Opinion No. ( 1994 )


Menu:
  • The Honorable D.R. "Buddy" Wallis State Representative Route 5, Box 48 Malvern, Arkansas 72104-9104

    Dear Representative Wallis:

    This is in response to your request for an opinion, on behalf of Mr. Robert Bolding, President of the Morning Star Fire Department, regarding the emergency lights which are required on volunteer firefighters' vehicles. Specifically, Mr. Bolding has posed the following questions:

    1. Do A.C.A. 27-36-304(a) and 27-49-219(d)(1)(B) (Cum. Supp. 1993) require the use of flashing emergency lights on vehicles owned and used by volunteer firemen while engaged in the performance of official duties as volunteer firemen?

    2. As stated in A.C.A. 27-36-304(a) (Cum. Supp. 1993), does the term "upon" mean on top of the vehicle or would dash-mounted lights be acceptable?

    3. Is it illegal for volunteer fire department personnel to travel in a vehicle without emergency lights to the scene of a fire if not responding as an emergency vehicle?

    With regard to your first question, A.C.A. 27-36-304(a) provides the following:

    All state, county, city, and municipal or privately owned fire departments, funeral homes, or ambulance companies shall install, maintain, and exhibit red rotating or flashing emergency lights upon all fire department vehicles, automobiles used by firefighters, and ambulances which are equipped with emergency lighting and operated within Arkansas.

    Arkansas Code Annotated 27-49-219(d)(1)(B) defines "authorized emergency vehicle" to include the following:

    Motor vehicles used by state, county, city, or municipal fire departments, motor vehicles owned and used by volunteer fire fighters while engaged in official duties, motor vehicles used by emergency medical technicians certified by the Department of Health or privately owned fire departments, and ambulances used solely for ambulance purposes which are approved as ambulances in accordance with state and federal highway safety standards, all of which shall be equipped with red rotating or flashing emergency lights. Flashing emergency lights shall be used by volunteer fire fighters solely while engaged in the performance of duties as volunteer fire fighters and by emergency medical technicians solely while engaged in the performance of duties with an ambulance service licensed by the Department of Health or an organized rescue squad or team. . . . [Emphasis added.]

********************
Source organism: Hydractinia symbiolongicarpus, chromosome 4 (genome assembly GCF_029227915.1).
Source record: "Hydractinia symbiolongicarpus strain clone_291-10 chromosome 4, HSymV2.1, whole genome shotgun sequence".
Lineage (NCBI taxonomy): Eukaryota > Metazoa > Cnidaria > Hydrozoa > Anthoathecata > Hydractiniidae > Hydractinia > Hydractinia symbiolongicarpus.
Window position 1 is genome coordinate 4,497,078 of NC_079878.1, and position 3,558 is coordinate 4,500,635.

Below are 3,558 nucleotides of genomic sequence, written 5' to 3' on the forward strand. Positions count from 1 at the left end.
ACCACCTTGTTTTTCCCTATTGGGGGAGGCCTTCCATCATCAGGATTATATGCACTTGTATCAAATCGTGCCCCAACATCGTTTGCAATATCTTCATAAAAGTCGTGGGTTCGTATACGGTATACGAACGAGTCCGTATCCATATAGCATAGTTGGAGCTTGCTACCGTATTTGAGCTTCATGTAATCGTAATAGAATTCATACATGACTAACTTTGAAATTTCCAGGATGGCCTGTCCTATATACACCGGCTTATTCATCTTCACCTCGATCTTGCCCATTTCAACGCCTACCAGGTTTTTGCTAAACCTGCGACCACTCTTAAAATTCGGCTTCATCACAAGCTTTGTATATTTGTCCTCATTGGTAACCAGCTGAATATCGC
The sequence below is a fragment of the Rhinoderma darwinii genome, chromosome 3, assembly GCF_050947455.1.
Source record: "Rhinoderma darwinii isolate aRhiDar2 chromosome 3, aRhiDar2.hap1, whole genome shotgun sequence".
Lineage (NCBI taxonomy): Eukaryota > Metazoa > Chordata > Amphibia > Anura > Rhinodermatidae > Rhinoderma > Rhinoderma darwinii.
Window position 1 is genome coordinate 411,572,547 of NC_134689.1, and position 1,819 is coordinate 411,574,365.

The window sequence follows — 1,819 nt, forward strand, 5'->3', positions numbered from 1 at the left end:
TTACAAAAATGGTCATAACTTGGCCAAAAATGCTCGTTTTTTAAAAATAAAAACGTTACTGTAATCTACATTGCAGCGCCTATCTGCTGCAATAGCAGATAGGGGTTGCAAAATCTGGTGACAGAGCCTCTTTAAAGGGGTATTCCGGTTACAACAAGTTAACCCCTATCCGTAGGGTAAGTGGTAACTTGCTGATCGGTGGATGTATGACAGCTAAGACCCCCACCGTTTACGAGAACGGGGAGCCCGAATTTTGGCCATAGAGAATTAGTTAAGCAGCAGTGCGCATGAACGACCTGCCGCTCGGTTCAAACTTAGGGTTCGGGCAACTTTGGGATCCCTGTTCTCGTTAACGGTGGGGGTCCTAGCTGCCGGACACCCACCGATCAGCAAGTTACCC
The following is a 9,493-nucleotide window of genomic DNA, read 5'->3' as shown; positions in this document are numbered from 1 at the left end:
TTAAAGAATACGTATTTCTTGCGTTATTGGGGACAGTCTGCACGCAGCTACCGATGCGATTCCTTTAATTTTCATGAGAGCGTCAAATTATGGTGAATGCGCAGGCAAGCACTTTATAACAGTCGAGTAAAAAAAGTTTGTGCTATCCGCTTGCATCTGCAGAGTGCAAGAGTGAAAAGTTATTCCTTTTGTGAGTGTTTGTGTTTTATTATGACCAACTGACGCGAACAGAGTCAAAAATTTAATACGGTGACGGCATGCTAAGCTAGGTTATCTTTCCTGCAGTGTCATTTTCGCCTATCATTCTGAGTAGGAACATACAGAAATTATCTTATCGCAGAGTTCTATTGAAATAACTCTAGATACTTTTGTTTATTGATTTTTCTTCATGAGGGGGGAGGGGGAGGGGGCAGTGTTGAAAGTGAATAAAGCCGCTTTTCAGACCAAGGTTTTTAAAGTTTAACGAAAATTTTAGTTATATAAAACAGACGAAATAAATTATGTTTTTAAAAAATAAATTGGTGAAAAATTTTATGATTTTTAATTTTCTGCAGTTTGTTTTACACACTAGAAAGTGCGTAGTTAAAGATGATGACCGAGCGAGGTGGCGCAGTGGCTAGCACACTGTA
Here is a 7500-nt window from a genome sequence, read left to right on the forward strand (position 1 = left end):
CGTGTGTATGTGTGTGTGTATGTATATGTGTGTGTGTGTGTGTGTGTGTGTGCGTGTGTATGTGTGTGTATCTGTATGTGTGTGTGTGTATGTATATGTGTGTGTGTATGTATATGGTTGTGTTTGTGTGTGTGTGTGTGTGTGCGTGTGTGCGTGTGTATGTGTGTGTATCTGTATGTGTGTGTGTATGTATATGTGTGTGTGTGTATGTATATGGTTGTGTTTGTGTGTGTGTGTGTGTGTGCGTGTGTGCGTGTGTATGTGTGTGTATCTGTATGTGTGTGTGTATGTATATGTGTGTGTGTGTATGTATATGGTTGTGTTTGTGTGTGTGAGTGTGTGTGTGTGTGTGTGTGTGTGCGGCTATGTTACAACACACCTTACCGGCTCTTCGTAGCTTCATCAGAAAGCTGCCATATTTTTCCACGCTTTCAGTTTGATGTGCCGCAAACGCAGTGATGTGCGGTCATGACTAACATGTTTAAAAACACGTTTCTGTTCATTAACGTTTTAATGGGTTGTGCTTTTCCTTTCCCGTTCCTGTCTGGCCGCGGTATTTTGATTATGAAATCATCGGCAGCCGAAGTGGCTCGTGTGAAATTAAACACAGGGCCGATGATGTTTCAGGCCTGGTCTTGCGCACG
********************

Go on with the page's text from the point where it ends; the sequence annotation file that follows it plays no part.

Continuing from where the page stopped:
It is clear from the foregoing provisions that vehicles used by volunteer firemen while engaged in the performance of their official duties are required to be equipped with red rotating or flashing emergency lights. However, I read your question as inquiring whether such lights must actually be used by volunteer firemen. While the foregoing provisions do not explicitly state that the emergency lights described therein must be actually used, presumably that was the intent of the legislature in mandating that emergency lights be installed and maintained upon such vehicles. As I find no statute which specifies those circumstances under which firefighters are to utilize their red rotating or flashing emergency lights, it appears that firefighters are to exercise their discretion in making such decisions. Reference to A.C.A. 27-37-202(b)(3)(A) (B) (1987) may, however, be looked to by analogy for guidance in such decisions. Those provisions require every authorized emergency vehicle to be "equipped with a siren, whistle, or bell capable of emitting sound audible under normal conditions from a distance of not less than five hundred feet. . ." Additionally, the statute provides that these warning devices "shall not be used except when the vehicle is operated in response to an emergency call . . . in which event, the driver of the vehicle shall sound the warning device when necessary to warn pedestrians and other drivers of the approach thereof." Utilization of the emergency lights prescribed in A.C.A.27-36-304 and 27-49-219 during travel to the scene of a fire might also help a volunteer firefighter avoid liability if an accident were to occur. See A.C.A. 16-5-101 (Cum. Supp. 1993) (providing that volunteer firefighters or board members of a volunteer fire department shall not be "civilly liable for personal injury or property damage resulting from any act or omission of a volunteer fire fighter in carrying out his or her official duties as a fire fighter if the act or omission was in good faith and did not constitute gross negligence." This provision does not, however, apply to volunteer fire departments of incorporated cities or towns.)